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Release Year: 1998
Genre: Comedy, Crime
Director: Joel Coen and Ethan Coen
Writer: Joel Coen and Ethan Coen
If you're looking for a crime comedy that manages to tie together a White Russian-drinking slacker, an angry Vietnam vet, purple polyester jumpsuits, bowling, and Julianne Moore in a Viking hat, then The Big Lebowski is for you.
Jeff Bridges plays The Dude, otherwise known as Jeff Lebowski (but you can only call him The Dude), an L.A. stoner/slacker who gets embroiled in a case of mistaken identity so utterly convoluted he has to spend the rest of the film sorting out the good guys from the bad. He gets lots of (unhelpful) help from his buddy, Walter Sobchak (John Goodman), a hot-tempered Vietnam vet and avid bowler.
Think stoner film noir, complete with a dark and mysterious mood, a disillusioned (and stoned) male character, and a femme fatale (two, in fact).
Add in some absurdist bowling stoner comedy, and you've got this film's number.
Produced by PolyGram Filmed Entertainment and Working Title Films, The Big Lebowski made its debut at the Sundance Film Festival in January 1998, where it met with a big "meh." It hit U.S. theaters in March 1998 and grossed $17 million, which was barely more than its $15 million production budget. That was definitely bad news for directors Joel and Ethan Coen, who were used to plenty of critical praise after making films like Blood Simple, Miller's Crossing, and Fargo. Critics found the plot of The Big Lebowksi confusing and the excessive use of profanity a major turnoff. Overall, the film was a box-office flop.
Fast-forward to the year 2000: a film critic attends a midnight screening of The Big Lebowski and notices people in the audience quoting the dialogue to each other. Sure enough, the film had become a cult classic with a massive following. Since then, that fandom has only grown to huge proportions, and The Big Lebowski has won mainstream acceptance.
In 2014, the film was deemed "culturally, historically, or aesthetically significant" and selected for the high honor of being preserved in the National Film Registry. Entertainment Weekly has ranked it as one of the 50 best cult films of all time, it's got an 80 percent "fresh" rating from Rotten Tomatoes, and Empire magazine has ranked both The Dude and Walter among the 100 greatest movie characters of all time. The film has even been nominated for the prestigious Grand Prix of the Belgian Film Critics Association, which is like getting to have your Belgian waffles and eat them, too. Righteous stuff.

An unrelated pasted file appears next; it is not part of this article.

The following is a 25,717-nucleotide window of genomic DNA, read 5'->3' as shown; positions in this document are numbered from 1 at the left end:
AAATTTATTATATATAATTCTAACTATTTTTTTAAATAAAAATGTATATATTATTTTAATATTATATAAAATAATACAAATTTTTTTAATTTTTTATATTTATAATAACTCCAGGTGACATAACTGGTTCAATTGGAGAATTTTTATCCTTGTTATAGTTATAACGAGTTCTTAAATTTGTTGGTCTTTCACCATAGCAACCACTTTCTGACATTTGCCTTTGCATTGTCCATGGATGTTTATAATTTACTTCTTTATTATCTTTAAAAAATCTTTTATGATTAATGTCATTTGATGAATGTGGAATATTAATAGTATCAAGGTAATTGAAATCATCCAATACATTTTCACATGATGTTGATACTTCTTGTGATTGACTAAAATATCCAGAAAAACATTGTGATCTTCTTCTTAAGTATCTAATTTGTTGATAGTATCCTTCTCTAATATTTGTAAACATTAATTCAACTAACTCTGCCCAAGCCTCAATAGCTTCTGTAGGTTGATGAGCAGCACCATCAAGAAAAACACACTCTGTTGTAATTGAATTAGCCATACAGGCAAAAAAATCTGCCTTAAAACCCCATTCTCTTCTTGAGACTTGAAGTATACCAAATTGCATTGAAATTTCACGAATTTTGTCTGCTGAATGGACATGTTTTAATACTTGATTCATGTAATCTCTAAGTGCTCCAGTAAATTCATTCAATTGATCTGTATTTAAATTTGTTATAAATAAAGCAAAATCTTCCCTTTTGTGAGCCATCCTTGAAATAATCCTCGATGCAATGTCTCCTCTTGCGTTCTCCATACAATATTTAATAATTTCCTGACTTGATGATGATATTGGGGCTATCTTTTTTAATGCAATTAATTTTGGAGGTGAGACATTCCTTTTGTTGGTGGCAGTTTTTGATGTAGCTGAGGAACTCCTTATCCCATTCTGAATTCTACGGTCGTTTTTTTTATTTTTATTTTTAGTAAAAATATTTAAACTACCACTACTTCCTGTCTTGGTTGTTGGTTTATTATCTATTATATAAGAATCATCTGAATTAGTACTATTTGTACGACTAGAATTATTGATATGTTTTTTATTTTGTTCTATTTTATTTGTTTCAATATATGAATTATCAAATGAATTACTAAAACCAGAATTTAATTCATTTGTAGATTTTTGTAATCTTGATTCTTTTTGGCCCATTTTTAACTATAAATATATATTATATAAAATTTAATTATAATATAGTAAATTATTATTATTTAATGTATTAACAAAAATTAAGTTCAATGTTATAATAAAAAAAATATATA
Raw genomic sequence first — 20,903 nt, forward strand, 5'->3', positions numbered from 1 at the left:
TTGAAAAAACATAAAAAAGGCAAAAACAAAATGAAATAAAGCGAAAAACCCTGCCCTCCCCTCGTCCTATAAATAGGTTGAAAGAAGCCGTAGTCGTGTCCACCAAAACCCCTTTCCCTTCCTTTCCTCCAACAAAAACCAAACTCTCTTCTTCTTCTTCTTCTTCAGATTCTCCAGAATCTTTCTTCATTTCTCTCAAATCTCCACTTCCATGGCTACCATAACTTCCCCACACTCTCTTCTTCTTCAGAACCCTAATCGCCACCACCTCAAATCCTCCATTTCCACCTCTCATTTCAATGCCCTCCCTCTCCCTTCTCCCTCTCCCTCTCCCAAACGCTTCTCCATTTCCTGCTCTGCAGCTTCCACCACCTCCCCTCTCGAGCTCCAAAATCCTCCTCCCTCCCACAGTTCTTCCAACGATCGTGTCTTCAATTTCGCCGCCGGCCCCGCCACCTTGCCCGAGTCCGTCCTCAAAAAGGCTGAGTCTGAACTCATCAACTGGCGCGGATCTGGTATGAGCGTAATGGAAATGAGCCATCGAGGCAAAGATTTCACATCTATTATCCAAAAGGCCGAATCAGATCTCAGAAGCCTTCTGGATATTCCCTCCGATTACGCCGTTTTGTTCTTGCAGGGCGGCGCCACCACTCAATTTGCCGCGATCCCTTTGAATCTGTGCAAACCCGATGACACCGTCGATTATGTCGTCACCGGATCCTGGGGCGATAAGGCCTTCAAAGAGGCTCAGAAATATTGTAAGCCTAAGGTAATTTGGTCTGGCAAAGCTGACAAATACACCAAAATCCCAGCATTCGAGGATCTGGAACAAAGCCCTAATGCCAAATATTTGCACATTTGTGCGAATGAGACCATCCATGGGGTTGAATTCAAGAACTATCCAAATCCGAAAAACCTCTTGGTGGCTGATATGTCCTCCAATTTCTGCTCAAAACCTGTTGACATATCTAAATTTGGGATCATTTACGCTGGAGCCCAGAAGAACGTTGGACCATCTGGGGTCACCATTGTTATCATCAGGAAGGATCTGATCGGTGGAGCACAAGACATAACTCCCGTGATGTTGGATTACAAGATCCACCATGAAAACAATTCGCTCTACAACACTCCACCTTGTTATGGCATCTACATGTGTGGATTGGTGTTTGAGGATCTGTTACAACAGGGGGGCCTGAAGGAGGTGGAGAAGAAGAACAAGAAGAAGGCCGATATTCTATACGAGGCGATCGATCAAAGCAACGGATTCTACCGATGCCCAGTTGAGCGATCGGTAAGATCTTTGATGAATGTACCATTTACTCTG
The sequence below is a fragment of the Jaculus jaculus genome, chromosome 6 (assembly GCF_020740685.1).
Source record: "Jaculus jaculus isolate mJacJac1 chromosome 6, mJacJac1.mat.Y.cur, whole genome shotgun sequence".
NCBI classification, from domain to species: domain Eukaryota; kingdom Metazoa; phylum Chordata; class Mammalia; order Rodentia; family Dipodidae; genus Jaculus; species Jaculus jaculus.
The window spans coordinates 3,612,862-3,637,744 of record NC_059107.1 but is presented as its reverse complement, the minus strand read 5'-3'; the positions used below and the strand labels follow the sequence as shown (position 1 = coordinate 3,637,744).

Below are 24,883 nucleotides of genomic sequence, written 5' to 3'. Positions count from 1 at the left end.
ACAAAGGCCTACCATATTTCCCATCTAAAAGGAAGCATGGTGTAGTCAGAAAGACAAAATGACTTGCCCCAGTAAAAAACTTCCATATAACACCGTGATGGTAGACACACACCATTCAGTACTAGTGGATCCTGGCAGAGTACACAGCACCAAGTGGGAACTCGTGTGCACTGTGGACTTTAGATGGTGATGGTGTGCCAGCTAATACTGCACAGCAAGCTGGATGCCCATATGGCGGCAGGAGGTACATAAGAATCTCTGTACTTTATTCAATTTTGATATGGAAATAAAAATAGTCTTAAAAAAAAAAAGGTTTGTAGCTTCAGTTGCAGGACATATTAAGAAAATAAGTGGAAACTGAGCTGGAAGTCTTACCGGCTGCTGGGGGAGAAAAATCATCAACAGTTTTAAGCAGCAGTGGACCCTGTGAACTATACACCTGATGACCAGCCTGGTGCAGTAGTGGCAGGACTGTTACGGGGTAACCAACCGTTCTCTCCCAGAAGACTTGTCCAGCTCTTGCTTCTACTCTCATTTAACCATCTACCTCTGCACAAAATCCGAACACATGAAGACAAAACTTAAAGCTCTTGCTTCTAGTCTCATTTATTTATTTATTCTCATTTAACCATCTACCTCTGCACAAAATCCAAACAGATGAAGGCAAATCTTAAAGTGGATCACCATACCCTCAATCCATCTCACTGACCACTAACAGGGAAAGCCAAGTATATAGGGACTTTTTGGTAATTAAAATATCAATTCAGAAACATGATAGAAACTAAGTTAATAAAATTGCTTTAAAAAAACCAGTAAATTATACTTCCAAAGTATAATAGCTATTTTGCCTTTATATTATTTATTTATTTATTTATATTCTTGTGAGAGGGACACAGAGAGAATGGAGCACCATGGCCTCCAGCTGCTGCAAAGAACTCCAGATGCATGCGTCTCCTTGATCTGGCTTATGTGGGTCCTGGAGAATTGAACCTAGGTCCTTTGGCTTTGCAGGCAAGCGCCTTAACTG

The Dude abides.
You're probably thinking, "The Big Lebowski sounds like a hilarious comedy that has spawned a cult following of middle-age guys wearing bathrobes, drinking White Russians, and spouting movie quotes. But why does that make it worth studying?"
Why, exactly, does The Dude abide?
That's a great question. As it turns out, The Big Lebowski isn't all sight gags and roach clips. There's some pretty deep stuff happening in there, too. So, if watching the masterful Coen brothers give their take on a Raymond Chandler-type film noir isn't enough to make you pay attention, dig in to some of the other goodies.
The story of The Dude's laid-back, pacifist lifestyle is set in 1991, against the backdrop of the first Gulf War, and it's asking some pretty important questions about the benefits and consequences of war. We see a bit about the Gulf War itself (like Prez George H. W. Bush announcing it and Saddam Hussein handing a pair of bowling shoes to the Dude in the famous dream sequence), but we get the most about the aftermath of war in the character of Walter. He's a guy so damaged by his experience in Vietnam that he pops off at the slightest provocation and relates everything that happens in his life to his 'Nam experiences.